Lineage. Even if you do not have the surname or variation of a particular clan, you may still be considered a clan member by lineage. Everyone has 8 great-grandparents – and one birth surname may be the same as the clan. Most clans no longer observe the Medieval tradition that a man is born into a clan and a women must take the clan of her husband. The modern tradition rejects this misogynist patriarchy. In fact, at least seven women have been recognized by the Lord Lyon as chiefs. Many people honor their mothers, grandmothers, and other ancestors.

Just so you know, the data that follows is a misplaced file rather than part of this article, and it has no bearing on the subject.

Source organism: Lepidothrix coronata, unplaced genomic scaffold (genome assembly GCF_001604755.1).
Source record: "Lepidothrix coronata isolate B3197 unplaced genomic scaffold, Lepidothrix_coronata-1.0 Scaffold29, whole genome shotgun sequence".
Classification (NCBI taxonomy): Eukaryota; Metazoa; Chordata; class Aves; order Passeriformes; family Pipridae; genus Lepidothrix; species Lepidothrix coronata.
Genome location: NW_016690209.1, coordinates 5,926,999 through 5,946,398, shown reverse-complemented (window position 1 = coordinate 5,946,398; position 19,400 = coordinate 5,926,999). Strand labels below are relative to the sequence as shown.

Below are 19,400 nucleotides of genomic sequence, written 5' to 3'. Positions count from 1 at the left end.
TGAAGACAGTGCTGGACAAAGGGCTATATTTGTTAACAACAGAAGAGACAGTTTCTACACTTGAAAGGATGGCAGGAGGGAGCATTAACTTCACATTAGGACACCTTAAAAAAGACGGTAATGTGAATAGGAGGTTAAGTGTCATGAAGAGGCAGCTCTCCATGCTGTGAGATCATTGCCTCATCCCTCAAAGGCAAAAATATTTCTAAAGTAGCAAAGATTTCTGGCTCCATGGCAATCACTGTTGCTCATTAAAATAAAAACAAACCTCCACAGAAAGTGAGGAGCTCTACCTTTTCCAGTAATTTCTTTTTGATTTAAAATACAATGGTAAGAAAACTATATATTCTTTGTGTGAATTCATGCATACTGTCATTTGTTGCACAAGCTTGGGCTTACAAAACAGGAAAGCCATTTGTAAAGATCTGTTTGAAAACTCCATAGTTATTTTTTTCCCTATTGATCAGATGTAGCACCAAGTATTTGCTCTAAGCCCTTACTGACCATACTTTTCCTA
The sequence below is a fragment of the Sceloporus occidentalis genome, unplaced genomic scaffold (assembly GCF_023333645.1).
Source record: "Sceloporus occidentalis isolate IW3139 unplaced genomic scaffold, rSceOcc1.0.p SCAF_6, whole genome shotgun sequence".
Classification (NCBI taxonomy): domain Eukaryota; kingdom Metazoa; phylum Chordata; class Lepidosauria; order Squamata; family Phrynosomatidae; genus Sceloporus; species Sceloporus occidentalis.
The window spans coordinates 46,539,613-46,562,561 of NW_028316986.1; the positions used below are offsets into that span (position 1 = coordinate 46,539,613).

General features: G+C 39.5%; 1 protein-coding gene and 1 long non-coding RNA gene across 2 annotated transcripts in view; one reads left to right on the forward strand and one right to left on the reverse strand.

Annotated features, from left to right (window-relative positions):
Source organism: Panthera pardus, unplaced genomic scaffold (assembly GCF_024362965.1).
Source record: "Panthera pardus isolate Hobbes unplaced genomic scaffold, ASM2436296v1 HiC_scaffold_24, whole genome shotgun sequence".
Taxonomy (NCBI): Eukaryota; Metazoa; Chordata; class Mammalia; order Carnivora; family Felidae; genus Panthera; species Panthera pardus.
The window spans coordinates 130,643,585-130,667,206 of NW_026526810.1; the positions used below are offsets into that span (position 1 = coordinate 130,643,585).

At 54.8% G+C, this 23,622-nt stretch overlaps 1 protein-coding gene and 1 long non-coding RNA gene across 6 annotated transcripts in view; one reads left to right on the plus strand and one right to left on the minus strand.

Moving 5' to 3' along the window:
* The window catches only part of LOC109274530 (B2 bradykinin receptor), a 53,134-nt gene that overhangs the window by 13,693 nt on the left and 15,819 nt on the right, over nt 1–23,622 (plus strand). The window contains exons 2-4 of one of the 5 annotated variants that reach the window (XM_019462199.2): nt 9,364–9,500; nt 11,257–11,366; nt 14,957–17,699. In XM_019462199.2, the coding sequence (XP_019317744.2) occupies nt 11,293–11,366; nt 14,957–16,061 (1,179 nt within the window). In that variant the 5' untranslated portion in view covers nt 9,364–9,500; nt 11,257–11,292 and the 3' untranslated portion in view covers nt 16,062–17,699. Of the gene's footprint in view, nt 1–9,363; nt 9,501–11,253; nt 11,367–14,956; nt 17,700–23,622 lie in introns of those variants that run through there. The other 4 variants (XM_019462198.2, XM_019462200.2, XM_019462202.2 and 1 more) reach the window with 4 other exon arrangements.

Septs and Affiliated Families. Many clans also recognize “septs” or families associated with the clans. According to the Merriam-Webster Dictionary, the word “sept” has been used since 1518 to denote “a branch of a family.” The first publication to link “septs and dependents” with their clans was in 1896. (Adam, Frank. 1896. What is My Tartan? or The Clans of Scotland, with Their Septs and Dependents. Edinburgh and London: W. A. K. Johnston, Ltd.) The author conducted additional research on clan septs in 1908 (Adams, Frank. 1908. The Clans, Septs & Regiments of the Scottish Highlands. Edinburgh and London: W. A. K. Johnston, Ltd.) and another author expanded on this information in 1923. (Eyre-Todd, George. 1923. The Highland Clans of Scotland: Their History and Traditions. New York: D. Appleton and Company.) According to these sources, families with the same surname may have lived in different regions and may have been affiliated with different clans. In the later part of the twentieth century, the term “sept” fell out of favor with some researchers: “The preferred modern usage is to simply describe these as what they are – surnames of the main family and of allied and dependent families.” (Smith, Philip D. 1986. Tartan For Me!, Third Edition.) Two other researchers note that “the subject of septs is a contentious one” but they include a “guide to the possible connections a name may have to a recognized clan or family…” (Plean, George Way, and Squire, Romilly. 1994. Scottish Clan & Family Encyclopedia. HarperCollinsPublishers.) Some clans prefer the monosyllabic "septs" and others prefer the polysyllabic term “allied and dependent families” – but both terms indicate members of the clan.